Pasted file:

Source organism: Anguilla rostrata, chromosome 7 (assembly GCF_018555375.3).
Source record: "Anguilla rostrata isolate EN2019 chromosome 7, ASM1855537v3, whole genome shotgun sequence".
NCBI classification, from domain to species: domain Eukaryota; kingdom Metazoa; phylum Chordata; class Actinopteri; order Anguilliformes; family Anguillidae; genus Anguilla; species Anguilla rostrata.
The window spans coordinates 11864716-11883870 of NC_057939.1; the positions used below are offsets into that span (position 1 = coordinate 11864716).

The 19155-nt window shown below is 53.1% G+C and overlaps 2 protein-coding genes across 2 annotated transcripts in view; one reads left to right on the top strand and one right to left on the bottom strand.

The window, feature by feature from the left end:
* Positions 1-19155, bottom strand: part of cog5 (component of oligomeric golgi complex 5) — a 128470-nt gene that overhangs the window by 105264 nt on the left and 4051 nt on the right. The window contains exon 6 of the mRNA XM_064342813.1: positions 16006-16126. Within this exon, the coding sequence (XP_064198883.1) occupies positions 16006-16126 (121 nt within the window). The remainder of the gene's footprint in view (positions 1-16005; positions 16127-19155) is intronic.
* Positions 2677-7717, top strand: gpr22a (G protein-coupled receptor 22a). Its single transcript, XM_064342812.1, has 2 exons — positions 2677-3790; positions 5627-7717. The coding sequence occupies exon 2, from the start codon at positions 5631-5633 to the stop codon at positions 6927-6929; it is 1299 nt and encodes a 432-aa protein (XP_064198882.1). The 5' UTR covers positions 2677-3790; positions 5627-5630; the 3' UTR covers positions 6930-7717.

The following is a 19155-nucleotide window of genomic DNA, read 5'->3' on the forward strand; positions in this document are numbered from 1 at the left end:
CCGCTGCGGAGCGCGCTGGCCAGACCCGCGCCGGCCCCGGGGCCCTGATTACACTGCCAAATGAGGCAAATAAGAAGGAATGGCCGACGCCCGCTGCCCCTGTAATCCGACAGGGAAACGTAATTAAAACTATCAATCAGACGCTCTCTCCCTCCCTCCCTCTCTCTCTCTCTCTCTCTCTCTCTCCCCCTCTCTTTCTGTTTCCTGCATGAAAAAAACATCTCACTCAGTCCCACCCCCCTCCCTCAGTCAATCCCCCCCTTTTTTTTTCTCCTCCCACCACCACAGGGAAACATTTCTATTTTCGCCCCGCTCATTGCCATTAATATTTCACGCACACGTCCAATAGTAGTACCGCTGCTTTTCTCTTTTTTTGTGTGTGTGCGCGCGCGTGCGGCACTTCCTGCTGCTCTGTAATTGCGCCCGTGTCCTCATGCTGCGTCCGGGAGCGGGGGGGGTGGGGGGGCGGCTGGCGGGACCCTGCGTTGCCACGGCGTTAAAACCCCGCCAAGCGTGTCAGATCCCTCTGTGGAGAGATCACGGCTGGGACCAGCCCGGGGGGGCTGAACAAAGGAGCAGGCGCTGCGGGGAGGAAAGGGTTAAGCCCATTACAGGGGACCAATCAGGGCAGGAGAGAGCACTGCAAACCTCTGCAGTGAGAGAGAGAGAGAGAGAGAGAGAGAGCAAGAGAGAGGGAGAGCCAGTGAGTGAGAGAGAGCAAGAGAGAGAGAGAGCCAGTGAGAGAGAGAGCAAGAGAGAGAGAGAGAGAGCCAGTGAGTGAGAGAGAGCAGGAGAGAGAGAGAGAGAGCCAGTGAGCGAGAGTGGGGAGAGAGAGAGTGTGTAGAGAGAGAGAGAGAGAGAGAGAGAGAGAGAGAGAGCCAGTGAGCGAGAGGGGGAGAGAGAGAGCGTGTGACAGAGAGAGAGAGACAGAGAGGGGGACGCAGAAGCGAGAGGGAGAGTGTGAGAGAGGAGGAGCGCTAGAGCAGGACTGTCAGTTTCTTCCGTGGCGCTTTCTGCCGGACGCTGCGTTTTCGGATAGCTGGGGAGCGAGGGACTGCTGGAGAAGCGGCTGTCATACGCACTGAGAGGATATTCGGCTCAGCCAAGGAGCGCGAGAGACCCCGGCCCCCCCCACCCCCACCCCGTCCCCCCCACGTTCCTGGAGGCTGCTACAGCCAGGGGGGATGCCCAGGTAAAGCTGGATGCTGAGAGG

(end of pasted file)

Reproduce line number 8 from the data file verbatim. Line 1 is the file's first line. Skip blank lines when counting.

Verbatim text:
* Positions 2677-7717, top strand: gpr22a (G protein-coupled receptor 22a). Its single transcript, XM_064342812.1, has 2 exons — positions 2677-3790; positions 5627-7717. The coding sequence occupies exon 2, from the start codon at positions 5631-5633 to the stop codon at positions 6927-6929; it is 1299 nt and encodes a 432-aa protein (XP_064198882.1). The 5' UTR covers positions 2677-3790; positions 5627-5630; the 3' UTR covers positions 6930-7717.